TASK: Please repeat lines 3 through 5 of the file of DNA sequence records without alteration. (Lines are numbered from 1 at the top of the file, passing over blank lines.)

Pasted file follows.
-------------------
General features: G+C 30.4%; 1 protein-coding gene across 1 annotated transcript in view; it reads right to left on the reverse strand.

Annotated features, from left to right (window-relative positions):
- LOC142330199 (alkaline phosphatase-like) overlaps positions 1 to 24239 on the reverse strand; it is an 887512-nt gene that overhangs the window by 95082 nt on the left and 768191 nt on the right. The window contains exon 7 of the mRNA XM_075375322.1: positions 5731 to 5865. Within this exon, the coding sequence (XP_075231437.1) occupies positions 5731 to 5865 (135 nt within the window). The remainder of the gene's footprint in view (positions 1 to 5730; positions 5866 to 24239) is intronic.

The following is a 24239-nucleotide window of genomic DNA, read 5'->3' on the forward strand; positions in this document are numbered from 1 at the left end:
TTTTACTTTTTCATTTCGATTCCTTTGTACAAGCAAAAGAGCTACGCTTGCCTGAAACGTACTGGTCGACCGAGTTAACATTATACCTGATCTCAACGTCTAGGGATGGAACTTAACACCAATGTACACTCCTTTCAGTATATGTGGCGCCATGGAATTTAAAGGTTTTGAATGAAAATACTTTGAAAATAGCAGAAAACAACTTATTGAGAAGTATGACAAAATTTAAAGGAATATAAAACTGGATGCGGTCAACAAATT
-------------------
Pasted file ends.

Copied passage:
- LOC142330199 (alkaline phosphatase-like) overlaps positions 1 to 24239 on the reverse strand; it is an 887512-nt gene that overhangs the window by 95082 nt on the left and 768191 nt on the right. The window contains exon 7 of the mRNA XM_075375322.1: positions 5731 to 5865. Within this exon, the coding sequence (XP_075231437.1) occupies positions 5731 to 5865 (135 nt within the window). The remainder of the gene's footprint in view (positions 1 to 5730; positions 5866 to 24239) is intronic.

The following is a 24239-nucleotide window of genomic DNA, read 5'->3' on the forward strand; positions in this document are numbered from 1 at the left end:
TTTTACTTTTTCATTTCGATTCCTTTGTACAAGCAAAAGAGCTACGCTTGCCTGAAACGTACTGGTCGACCGAGTTAACATTATACCTGATCTCAACGTCTAGGGATGGAACTTAACACCAATGTACACTCCTTTCAGTATATGTGGCGCCATGGAATTTAAAGGTTTTGAATGAAAATACTTTGAAAATAGCAGAAAACAACTTATTGAGAAGTATGACAAAATTTAAAGGAATATAAAACTGGATGCGGTCAACAAATT